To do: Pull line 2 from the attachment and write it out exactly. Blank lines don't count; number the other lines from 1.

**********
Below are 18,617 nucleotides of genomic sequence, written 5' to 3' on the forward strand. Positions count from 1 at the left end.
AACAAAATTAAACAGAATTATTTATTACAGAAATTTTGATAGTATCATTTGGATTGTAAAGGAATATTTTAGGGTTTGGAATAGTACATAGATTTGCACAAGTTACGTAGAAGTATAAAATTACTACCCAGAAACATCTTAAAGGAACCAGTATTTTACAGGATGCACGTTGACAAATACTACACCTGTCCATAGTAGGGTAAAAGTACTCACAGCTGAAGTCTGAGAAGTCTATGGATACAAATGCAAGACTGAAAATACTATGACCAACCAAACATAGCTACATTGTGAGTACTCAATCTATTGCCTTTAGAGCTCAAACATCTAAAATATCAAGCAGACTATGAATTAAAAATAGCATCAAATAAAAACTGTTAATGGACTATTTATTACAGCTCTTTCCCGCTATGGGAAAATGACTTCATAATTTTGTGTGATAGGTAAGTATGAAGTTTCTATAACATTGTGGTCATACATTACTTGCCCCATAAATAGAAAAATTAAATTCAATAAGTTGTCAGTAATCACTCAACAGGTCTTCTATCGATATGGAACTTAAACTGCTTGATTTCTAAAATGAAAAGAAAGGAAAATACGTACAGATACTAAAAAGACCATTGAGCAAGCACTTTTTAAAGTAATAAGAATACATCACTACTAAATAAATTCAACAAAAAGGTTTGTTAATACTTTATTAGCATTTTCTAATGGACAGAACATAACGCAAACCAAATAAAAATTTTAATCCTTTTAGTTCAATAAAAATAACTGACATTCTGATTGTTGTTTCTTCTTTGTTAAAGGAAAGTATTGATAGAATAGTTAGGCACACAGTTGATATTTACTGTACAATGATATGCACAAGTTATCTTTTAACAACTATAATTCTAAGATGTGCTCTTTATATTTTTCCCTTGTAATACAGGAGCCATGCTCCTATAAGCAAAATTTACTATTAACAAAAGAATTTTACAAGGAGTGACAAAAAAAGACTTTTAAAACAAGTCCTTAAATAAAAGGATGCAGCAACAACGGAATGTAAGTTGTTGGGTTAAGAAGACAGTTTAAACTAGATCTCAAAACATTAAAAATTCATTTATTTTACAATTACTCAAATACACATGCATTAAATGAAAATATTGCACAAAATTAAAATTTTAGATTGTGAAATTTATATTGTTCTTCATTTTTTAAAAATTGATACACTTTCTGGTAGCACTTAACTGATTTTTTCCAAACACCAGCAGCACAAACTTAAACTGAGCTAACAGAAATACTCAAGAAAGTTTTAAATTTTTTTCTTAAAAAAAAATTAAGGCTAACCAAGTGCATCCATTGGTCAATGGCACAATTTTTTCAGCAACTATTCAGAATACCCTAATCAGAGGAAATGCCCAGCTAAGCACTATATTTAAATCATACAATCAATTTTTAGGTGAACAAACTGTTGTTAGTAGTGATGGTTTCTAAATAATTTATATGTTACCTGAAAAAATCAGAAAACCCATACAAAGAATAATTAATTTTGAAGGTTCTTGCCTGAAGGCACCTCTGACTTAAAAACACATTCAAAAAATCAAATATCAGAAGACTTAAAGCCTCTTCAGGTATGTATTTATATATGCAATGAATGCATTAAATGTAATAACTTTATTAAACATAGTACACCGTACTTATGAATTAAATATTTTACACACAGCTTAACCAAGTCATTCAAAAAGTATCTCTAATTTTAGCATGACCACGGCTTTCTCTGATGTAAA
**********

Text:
AACAAAATTAAACAGAATTATTTATTACAGAAATTTTGATAGTATCATTTGGATTGTAAAGGAATATTTTAGGGTTTGGAATAGTACATAGATTTGCACAAGTTACGTAGAAGTATAAAATTACTACCCAGAAACATCTTAAAGGAACCAGTATTTTACAGGATGCACGTTGACAAATACTACACCTGTCCATAGTAGGGTAAAAGTACTCACAGCTGAAGTCTGAGAAGTCTATGGATACAAATGCAAGACTGAAAATACTATGACCAACCAAACATAGCTACATTGTGAGTACTCAATCTATTGCCTTTAGAGCTCAAACATCTAAAATATCAAGCAGACTATGAATTAAAAATAGCATCAAATAAAAACTGTTAATGGACTATTTATTACAGCTCTTTCCCGCTATGGGAAAATGACTTCATAATTTTGTGTGATAGGTAAGTATGAAGTTTCTATAACATTGTGGTCATACATTACTTGCCCCATAAATAGAAAAATTAAATTCAATAAGTTGTCAGTAATCACTCAACAGGTCTTCTATCGATATGGAACTTAAACTGCTTGATTTCTAAAATGAAAAGAAAGGAAAATACGTACAGATACTAAAAAGACCATTGAGCAAGCACTTTTTAAAGTAATAAGAATACATCACTACTAAATAAATTCAACAAAAAGGTTTGTTAATACTTTATTAGCATTTTCTAATGGACAGAACATAACGCAAACCAAATAAAAATTTTAATCCTTTTAGTTCAATAAAAATAACTGACATTCTGATTGTTGTTTCTTCTTTGTTAAAGGAAAGTATTGATAGAATAGTTAGGCACACAGTTGATATTTACTGTACAATGATATGCACAAGTTATCTTTTAACAACTATAATTCTAAGATGTGCTCTTTATATTTTTCCCTTGTAATACAGGAGCCATGCTCCTATAAGCAAAATTTACTATTAACAAAAGAATTTTACAAGGAGTGACAAAAAAAGACTTTTAAAACAAGTCCTTAAATAAAAGGATGCAGCAACAACGGAATGTAAGTTGTTGGGTTAAGAAGACAGTTTAAACTAGATCTCAAAACATTAAAAATTCATTTATTTTACAATTACTCAAATACACATGCATTAAATGAAAATATTGCACAAAATTAAAATTTTAGATTGTGAAATTTATATTGTTCTTCATTTTTTAAAAATTGATACACTTTCTGGTAGCACTTAACTGATTTTTTCCAAACACCAGCAGCACAAACTTAAACTGAGCTAACAGAAATACTCAAGAAAGTTTTAAATTTTTTTCTTAAAAAAAAATTAAGGCTAACCAAGTGCATCCATTGGTCAATGGCACAATTTTTTCAGCAACTATTCAGAATACCCTAATCAGAGGAAATGCCCAGCTAAGCACTATATTTAAATCATACAATCAATTTTTAGGTGAACAAACTGTTGTTAGTAGTGATGGTTTCTAAATAATTTATATGTTACCTGAAAAAATCAGAAAACCCATACAAAGAATAATTAATTTTGAAGGTTCTTGCCTGAAGGCACCTCTGACTTAAAAACACATTCAAAAAATCAAATATCAGAAGACTTAAAGCCTCTTCAGGTATGTATTTATATATGCAATGAATGCATTAAATGTAATAACTTTATTAAACATAGTACACCGTACTTATGAATTAAATATTTTACACACAGCTTAACCAAGTCATTCAAAAAGTATCTCTAATTTTAGCATGACCACGGCTTTCTCTGATGTAAA